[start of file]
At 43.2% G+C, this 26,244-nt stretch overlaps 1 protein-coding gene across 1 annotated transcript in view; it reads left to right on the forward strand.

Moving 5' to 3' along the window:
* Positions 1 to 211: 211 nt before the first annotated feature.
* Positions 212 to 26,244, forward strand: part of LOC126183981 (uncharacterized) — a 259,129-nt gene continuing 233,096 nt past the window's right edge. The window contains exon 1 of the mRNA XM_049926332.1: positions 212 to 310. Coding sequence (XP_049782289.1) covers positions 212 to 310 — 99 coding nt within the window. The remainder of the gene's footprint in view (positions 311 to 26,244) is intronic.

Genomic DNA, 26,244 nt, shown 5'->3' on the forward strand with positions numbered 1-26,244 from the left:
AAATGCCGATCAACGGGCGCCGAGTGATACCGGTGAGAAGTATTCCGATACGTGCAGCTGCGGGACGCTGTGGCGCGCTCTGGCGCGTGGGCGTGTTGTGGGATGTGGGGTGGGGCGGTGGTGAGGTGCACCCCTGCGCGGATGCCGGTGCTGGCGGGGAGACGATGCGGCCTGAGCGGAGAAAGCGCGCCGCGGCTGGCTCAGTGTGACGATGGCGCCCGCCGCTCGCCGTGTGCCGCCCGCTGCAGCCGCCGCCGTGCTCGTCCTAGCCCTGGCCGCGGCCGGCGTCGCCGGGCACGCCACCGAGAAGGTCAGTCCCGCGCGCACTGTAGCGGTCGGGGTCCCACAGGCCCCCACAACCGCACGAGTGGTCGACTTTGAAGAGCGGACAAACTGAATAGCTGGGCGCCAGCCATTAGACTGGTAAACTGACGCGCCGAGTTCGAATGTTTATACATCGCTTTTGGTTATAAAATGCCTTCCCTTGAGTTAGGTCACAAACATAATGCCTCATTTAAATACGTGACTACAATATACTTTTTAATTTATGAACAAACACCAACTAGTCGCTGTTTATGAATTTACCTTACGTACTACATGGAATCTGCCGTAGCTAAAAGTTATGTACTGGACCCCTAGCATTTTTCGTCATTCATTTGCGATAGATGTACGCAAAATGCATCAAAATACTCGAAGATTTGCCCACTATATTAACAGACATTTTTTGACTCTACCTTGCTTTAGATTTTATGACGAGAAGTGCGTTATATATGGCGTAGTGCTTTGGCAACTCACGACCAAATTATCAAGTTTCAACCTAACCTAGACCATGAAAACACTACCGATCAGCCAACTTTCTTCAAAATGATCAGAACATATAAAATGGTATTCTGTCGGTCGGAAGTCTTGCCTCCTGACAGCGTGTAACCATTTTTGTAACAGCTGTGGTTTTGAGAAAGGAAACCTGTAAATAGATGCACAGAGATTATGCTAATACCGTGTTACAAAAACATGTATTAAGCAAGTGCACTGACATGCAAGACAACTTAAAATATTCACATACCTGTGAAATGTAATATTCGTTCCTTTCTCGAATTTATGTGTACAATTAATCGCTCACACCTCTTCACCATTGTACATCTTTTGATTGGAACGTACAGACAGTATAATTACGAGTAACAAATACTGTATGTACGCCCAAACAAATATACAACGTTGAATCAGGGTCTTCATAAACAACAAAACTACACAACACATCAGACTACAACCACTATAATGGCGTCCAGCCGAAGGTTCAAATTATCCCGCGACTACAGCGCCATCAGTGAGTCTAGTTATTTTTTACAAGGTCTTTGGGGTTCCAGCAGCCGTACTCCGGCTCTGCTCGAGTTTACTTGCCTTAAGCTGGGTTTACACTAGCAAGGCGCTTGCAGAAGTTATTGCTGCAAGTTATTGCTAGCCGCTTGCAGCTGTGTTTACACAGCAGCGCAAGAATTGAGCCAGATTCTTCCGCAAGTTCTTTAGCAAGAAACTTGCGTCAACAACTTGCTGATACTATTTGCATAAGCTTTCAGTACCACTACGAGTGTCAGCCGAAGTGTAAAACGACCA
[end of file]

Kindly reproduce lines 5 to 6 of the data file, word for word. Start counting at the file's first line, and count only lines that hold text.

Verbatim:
Genomic DNA, 26,244 nt, shown 5'->3' on the forward strand with positions numbered 1-26,244 from the left:
AAATGCCGATCAACGGGCGCCGAGTGATACCGGTGAGAAGTATTCCGATACGTGCAGCTGCGGGACGCTGTGGCGCGCTCTGGCGCGTGGGCGTGTTGTGGGATGTGGGGTGGGGCGGTGGTGAGGTGCACCCCTGCGCGGATGCCGGTGCTGGCGGGGAGACGATGCGGCCTGAGCGGAGAAAGCGCGCCGCGGCTGGCTCAGTGTGACGATGGCGCCCGCCGCTCGCCGTGTGCCGCCCGCTGCAGCCGCCGCCGTGCTCGTCCTAGCCCTGGCCGCGGCCGGCGTCGCCGGGCACGCCACCGAGAAGGTCAGTCCCGCGCGCACTGTAGCGGTCGGGGTCCCACAGGCCCCCACAACCGCACGAGTGGTCGACTTTGAAGAGCGGACAAACTGAATAGCTGGGCGCCAGCCATTAGACTGGTAAACTGACGCGCCGAGTTCGAATGTTTATACATCGCTTTTGGTTATAAAATGCCTTCCCTTGAGTTAGGTCACAAACATAATGCCTCATTTAAATACGTGACTACAATATACTTTTTAATTTATGAACAAACACCAACTAGTCGCTGTTTATGAATTTACCTTACGTACTACATGGAATCTGCCGTAGCTAAAAGTTATGTACTGGACCCCTAGCATTTTTCGTCATTCATTTGCGATAGATGTACGCAAAATGCATCAAAATACTCGAAGATTTGCCCACTATATTAACAGACATTTTTTGACTCTACCTTGCTTTAGATTTTATGACGAGAAGTGCGTTATATATGGCGTAGTGCTTTGGCAACTCACGACCAAATTATCAAGTTTCAACCTAACCTAGACCATGAAAACACTACCGATCAGCCAACTTTCTTCAAAATGATCAGAACATATAAAATGGTATTCTGTCGGTCGGAAGTCTTGCCTCCTGACAGCGTGTAACCATTTTTGTAACAGCTGTGGTTTTGAGAAAGGAAACCTGTAAATAGATGCACAGAGATTATGCTAATACCGTGTTACAAAAACATGTATTAAGCAAGTGCACTGACATGCAAGACAACTTAAAATATTCACATACCTGTGAAATGTAATATTCGTTCCTTTCTCGAATTTATGTGTACAATTAATCGCTCACACCTCTTCACCATTGTACATCTTTTGATTGGAACGTACAGACAGTATAATTACGAGTAACAAATACTGTATGTACGCCCAAACAAATATACAACGTTGAATCAGGGTCTTCATAAACAACAAAACTACACAACACATCAGACTACAACCACTATAATGGCGTCCAGCCGAAGGTTCAAATTATCCCGCGACTACAGCGCCATCAGTGAGTCTAGTTATTTTTTACAAGGTCTTTGGGGTTCCAGCAGCCGTACTCCGGCTCTGCTCGAGTTTACTTGCCTTAAGCTGGGTTTACACTAGCAAGGCGCTTGCAGAAGTTATTGCTGCAAGTTATTGCTAGCCGCTTGCAGCTGTGTTTACACAGCAGCGCAAGAATTGAGCCAGATTCTTCCGCAAGTTCTTTAGCAAGAAACTTGCGTCAACAACTTGCTGATACTATTTGCATAAGCTTTCAGTACCACTACGAGTGTCAGCCGAAGTGTAAAACGACCA